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Supplier Collaboration and Innovation


Those respondents who indicated supplier collaboration and innovation to be a priority were shown two types of questions.The first question set was a ranking exercise. Of nine statements pertaining to collaboration and innovation, respondents were asked to rank the importance of those statements that were applicable to their situation. The assigned rankings were tallied and averaged, and are presented in Figure 11. The two statements with the best (in this case, lowest) scores were also the statements ranked most often. This indicates that, in addition to being important, they were generally recognized as being of some applicability to almost all respondents organizations. We have an open channel of communication with all suppliers and Our suppliers are a necessary part of our ability to do business were ranked number one by 43 percent and 27 percent, and provoked a response from 70 of 73 respondents. While found to be applicable by fewer respondents (n=58), when it was applicable, We segment our supply base to facilitate our relationship management was ranked either 1 or 2 one-half (50 percent) of the time.

Figure 11: Supplier Collaboration and Innovation: Ranking Importance of Statements

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The second type of question presented to respondents was a free-response text box. Respondents were asked to complete the sentences: Without our supplier we would ... (n=67) To have world-class suppliers we need our supplier to ... (n=72)

With regard to Without our supplier we would ..., most answering respondents acknowledged in some fashion how important their suppliers were to the success of their business (although three mentioned turning to alternatives). To the prompt To have world-class suppliers we need our supplier to ..., respondents most often stated that their supplier needed to develop a stronger and tighter relationship with the respondents organization. (See Table 1)

Without Our Supplier We Would ...


 Add to the cost of doing business (higher costs/lower quality) because we would be forced to invest to be vertically integrated.  Be hard pressed to meet our obligations to our customers and stakeholders.  Be in serious trouble.  Be less responsive and innovative.  Have serious operational and performance issues.  Not be able to compete in our industry.  Not be able to offer differentiated products in a commodity market.  Not be able to provide the customer support expected by our customers.  Use the back-up.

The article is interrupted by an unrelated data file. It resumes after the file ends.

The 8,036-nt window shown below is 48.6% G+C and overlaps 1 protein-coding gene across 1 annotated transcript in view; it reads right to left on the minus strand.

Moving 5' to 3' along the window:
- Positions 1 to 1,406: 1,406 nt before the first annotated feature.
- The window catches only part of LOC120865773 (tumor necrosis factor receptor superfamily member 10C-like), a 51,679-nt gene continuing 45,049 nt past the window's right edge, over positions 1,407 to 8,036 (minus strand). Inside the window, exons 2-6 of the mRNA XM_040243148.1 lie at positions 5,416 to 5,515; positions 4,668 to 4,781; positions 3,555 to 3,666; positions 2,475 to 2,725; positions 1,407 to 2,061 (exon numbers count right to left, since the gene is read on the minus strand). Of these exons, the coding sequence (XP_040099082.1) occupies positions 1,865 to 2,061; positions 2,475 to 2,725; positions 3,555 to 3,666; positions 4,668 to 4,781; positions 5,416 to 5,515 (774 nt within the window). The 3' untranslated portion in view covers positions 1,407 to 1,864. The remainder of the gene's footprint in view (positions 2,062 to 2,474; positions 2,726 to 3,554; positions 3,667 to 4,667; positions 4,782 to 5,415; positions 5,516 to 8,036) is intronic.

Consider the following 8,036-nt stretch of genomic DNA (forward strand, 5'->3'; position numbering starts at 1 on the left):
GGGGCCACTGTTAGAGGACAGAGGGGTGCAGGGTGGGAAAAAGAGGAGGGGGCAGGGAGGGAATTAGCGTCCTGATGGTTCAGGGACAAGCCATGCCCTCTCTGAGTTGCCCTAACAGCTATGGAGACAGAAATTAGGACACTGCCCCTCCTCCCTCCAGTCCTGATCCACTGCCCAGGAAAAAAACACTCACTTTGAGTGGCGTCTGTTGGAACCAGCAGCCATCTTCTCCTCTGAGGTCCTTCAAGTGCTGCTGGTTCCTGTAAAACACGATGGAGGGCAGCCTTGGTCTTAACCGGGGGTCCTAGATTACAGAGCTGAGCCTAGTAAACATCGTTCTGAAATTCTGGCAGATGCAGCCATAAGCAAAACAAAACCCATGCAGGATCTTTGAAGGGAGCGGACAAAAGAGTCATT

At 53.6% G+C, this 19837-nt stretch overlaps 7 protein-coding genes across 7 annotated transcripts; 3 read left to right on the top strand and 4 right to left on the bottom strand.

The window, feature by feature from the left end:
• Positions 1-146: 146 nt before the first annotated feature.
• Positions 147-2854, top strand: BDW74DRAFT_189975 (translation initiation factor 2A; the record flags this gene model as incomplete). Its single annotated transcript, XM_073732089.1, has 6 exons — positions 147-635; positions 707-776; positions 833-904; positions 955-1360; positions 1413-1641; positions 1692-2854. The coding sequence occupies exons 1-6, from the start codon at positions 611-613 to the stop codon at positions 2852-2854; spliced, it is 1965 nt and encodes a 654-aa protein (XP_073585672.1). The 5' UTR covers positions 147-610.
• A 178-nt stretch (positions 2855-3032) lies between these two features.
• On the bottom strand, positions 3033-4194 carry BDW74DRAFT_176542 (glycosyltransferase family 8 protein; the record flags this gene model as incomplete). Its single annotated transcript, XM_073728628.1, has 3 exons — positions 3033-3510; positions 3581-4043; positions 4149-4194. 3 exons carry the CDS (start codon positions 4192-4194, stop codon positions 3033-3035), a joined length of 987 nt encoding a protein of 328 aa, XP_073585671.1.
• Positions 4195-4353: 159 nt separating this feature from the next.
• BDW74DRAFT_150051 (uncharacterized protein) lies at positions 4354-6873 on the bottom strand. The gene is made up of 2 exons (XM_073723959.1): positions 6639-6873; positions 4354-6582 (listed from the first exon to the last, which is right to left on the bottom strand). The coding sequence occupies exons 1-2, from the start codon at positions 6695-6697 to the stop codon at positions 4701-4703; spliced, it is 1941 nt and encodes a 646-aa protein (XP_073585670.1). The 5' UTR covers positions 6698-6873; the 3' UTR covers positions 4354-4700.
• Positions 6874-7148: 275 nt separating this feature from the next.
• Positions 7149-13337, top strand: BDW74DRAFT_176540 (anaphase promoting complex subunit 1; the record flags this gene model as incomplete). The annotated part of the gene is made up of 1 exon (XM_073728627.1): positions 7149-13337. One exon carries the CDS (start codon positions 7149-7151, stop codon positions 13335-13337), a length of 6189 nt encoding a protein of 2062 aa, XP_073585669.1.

To Have World-Class Suppliers We Need Our Supplier To ...


 Be able to innovate and deliver quality goods on time.  Be focused on mutual continuous improvement.  Bring us quality, supply security, innovation and low cost.  Collaborate with us on providing value to our clients.  Continue to provide innovative products a market competitive rate.  Embrace our strategies and business plans.  Form strategic relationship with us.  Understand our customers needs as well as our needs.  Understand our needs and work in partnership with us.

Table1: Supplier Collaboration and Innovation: Respondent Sentiments

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Spend Under Management


Although spend under management is the seventh most often chosen priority, it may be that it ranks as a very important priority to those choosing it. Conversely, the smaller number of respondents prioritizing spend under management implies that many organizations believe they have maximized the amount of possible spend under management making this a lower priority now. The first conclusion is implied by the relatively even distribution of targeted percentages for improvement:While 1 percent to 10 percent and 11 percent to 20 percent are the most often targeted percentage ranges for improvement, non-trivial proportions of respondents believe they can achieve 60 percent, 70 percent, 80 percent or even 90 percent improvement. In fact, as reported in Figure 12, nearly one-fifth (18 percent) of those seeking to improve spend covered by sourcing plan have a target percentage range of 91 percent to 100 percent. Given these characteristics, it seems reasonable to surmise that there are considerable amounts of low-hanging fruit to be harvested at these respondents firms and that there is a push to do a considerable amount of harvesting this year.

Figure 12: Spend Under Management: Percent Improvement Targeted for 2013

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Improve Working Capital


Fifteen percent of respondents report that improving working capital is a business priority for procurement this year. For these firms, increasing supplier payment terms and reducing their inventory are a part of their plans. Currently, 58 percent of respondents seeking to increase supplier payment terms are on a 16 to 30 days schedule. As seen in Figure 13, 43 percent of respondents report that their goal is to be on a 31 to 60 days schedule.With regard to average turns of inventory, the net impact of the shifting proportions is an increase in the number of turns. The difference between the proportion of firms currently experiencing 1 to 3 turns (18 percent) and the proportion of firms with 1 to 3 turns as their goal (down to 5 percent) is one indicator of this trend to increase the average number of turns.